Did you guys enjoy Paul Irish’s talk at Google I/O?
In case you missed it, yesterday we announced Yeoman – a project we’ve been working on to greatly help improve developer workflow, spanning everything from a comprehensive build process to package management. If you’d like to read more about it’s features, check out Yeoman.io.
How does Yeoman build upon Grunt?:
One common question we’ve been asked if how Yeoman differs from Grunt. Ben Alman’s Grunt is an excellent baseline and with this project we wanted to build on it, addressing:
- An opinionated workflow we feel will simplify achieving common tasks more quickly
- Improved scaffolding (our most basic scaffolding supports stripped HTML5 Boilerplate, Twitter Bootstrap (with Compass support) and AMD). We’re working on improving this further. You easily kick this off with
- Integrated package management – on the front-end this is huge. No more having to manually go opening up your browser or GitHub to find dependencies like jQuery or Backbone. Just do
yeoman install jqueryor upgrade using
- Wiring and integration of a number of commonly used grunt tasks (getting these to play nicely is not always straightforward)
- Experimental support for EcmaScript 6 module syntax (works with CoffeeScript, vanilla JS, AMD)
- An improved watch process – Yeoman has LiveReload support and falls back to a simple watch/reloader if you aren’t using LR. We also automagically compile your CoffeeScript and Compass files whenever you change them.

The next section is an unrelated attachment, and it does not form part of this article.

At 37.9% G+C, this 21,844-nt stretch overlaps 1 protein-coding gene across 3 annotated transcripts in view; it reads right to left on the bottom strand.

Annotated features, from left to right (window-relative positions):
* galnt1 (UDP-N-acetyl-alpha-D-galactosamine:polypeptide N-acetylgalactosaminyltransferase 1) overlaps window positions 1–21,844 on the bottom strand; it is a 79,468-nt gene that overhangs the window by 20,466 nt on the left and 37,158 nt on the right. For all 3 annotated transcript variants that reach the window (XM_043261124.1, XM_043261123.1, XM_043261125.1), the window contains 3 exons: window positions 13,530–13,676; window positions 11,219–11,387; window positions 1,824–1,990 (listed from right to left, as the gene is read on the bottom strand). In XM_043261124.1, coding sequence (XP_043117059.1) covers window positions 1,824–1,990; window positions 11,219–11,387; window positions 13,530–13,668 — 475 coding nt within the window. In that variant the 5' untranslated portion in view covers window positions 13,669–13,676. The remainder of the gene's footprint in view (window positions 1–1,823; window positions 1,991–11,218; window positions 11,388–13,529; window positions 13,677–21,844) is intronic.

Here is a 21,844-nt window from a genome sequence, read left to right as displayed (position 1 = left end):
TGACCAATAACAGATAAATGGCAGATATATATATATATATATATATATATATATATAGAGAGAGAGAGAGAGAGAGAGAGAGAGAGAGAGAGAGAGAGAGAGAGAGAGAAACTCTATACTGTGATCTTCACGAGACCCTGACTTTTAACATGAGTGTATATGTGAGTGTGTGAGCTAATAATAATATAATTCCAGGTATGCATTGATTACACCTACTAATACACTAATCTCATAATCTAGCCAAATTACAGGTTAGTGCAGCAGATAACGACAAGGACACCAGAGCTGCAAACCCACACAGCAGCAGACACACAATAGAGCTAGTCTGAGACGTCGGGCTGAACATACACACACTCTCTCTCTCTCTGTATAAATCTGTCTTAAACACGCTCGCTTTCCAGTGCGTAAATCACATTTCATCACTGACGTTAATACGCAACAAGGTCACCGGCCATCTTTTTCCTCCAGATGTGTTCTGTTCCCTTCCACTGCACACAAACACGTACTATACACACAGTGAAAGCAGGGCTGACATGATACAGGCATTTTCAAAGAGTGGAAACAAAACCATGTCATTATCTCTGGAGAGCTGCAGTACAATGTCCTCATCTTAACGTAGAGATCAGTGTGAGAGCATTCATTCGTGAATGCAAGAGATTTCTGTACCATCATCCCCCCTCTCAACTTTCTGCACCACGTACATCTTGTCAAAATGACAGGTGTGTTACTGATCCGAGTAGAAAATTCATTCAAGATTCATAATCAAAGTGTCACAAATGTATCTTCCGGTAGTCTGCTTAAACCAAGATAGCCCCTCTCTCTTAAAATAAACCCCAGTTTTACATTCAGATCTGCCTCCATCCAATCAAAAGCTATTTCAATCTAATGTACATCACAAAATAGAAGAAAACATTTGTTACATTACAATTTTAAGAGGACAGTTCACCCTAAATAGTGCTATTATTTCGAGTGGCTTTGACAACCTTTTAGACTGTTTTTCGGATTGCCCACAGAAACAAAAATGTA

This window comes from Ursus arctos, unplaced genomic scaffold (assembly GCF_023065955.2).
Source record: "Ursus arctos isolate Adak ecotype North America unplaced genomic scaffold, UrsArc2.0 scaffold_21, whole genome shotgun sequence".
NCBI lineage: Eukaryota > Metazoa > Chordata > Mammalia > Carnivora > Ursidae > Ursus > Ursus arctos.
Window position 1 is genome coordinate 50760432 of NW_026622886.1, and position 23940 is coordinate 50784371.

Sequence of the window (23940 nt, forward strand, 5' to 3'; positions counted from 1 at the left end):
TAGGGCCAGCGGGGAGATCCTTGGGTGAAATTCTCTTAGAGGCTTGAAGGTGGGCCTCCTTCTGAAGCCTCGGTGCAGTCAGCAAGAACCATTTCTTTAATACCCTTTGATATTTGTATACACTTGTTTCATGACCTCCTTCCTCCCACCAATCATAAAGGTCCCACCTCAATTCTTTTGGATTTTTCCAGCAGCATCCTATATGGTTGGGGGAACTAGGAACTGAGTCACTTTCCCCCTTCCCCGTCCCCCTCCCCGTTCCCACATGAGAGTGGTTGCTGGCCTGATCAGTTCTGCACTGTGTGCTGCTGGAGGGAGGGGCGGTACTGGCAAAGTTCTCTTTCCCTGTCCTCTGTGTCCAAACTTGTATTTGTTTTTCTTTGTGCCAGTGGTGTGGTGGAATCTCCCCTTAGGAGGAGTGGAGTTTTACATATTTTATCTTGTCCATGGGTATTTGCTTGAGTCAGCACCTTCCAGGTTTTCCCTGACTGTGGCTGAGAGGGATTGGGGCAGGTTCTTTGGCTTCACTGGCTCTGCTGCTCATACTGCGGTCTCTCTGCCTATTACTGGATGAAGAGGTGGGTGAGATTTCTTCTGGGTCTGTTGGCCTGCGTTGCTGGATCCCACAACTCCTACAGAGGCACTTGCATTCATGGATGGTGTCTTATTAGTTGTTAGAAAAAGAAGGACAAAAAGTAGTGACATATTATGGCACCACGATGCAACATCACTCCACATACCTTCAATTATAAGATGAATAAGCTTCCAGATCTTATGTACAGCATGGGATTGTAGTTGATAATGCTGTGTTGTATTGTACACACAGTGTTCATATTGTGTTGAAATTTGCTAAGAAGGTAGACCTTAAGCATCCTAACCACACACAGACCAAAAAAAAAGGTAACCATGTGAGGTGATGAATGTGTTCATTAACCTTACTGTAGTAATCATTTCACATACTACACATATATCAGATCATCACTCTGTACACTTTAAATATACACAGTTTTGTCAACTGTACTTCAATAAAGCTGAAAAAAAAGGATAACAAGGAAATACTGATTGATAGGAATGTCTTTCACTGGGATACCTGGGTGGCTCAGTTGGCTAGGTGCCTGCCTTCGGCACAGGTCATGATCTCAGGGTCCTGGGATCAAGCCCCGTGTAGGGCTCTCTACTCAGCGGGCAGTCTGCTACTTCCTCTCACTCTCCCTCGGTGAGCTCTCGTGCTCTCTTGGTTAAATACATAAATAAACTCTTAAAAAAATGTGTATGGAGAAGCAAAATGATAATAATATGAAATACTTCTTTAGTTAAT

- A comprehensive build process including benchmarked Image optimization, app cache manifest generation and a bunch of other pieces we think you’ll find very useful
Tooling tips and Yeoman Screencast (18 mins):
In this supplemental video, I discuss some more tips for developer tooling and ways in which Yeoman (and related projects) help us spend less time on process and more time building more awesome applications.
tl;dr: do what you can to automate as much of your workflow as possible.
We’re looking at a number of additions we might make to Yeoman in the future, but we’re aiming to get a release out the door in the next month or so.
Video notes and further recommendations:
- Know your text editor inside out
- What key bindings/shortcuts can help you complete tasks more quickly? Do you know them all?
- How can your editor be extended? Packages?
- Your command-line build process and editor can integrated. Are you doing this? (for Sublime users, do you actually hook up to the built-in build system?)
- Do you have a scaffolding tool?
- If not, you’re missing out. Scaffolding tools save you time creating parts of your application.
- Others (specific to server-side frameworks)
Are you still manually refreshing your apps/pages on every change? Still having to compile CoffeeScript etc. each time too? Get a file watcher in place to automatically reload for you.
LiveReload, CodeKit, Brunch and Grunt also do this well:
- Grunt Reload tries to offer a better watch process for Grunt and also has some basic support for the LiveReload extension
- Also check out: Grunt Mocha
- and of course it’s related Grunt ask: Jasmine-grunt
- From Pauls talk (thanks to Ryan). Automated client-side testing in the cloud
- We all need a solid build process for production
The basics (which Grunt covers very well):
- Unit testing
These days there are a few more steps worth considering:
- Using AMD? You should be running those modules through r.js, ideally without forcing non-AMD projects to do this if you’re not using them.
- Headless unit testing (PhantomJS, Zombie.js)
- Compile Compass, LESS, CoffeeScript files
- Image optimization (we’ve benchmarked the below two as the best)
- File versioning
- Generating an application cache manifest
- Confess.js helps with this greatly
Interested in automated distributed CI for JS? Checkout this guide from the jQuery project.
We’ve had a great response to Yeoman since we announced it yesterday and would love to hear more about what you guys think of the idea. Do you see yourself using it based on the feature list and teaser? Anything else you wish it could try addressing?.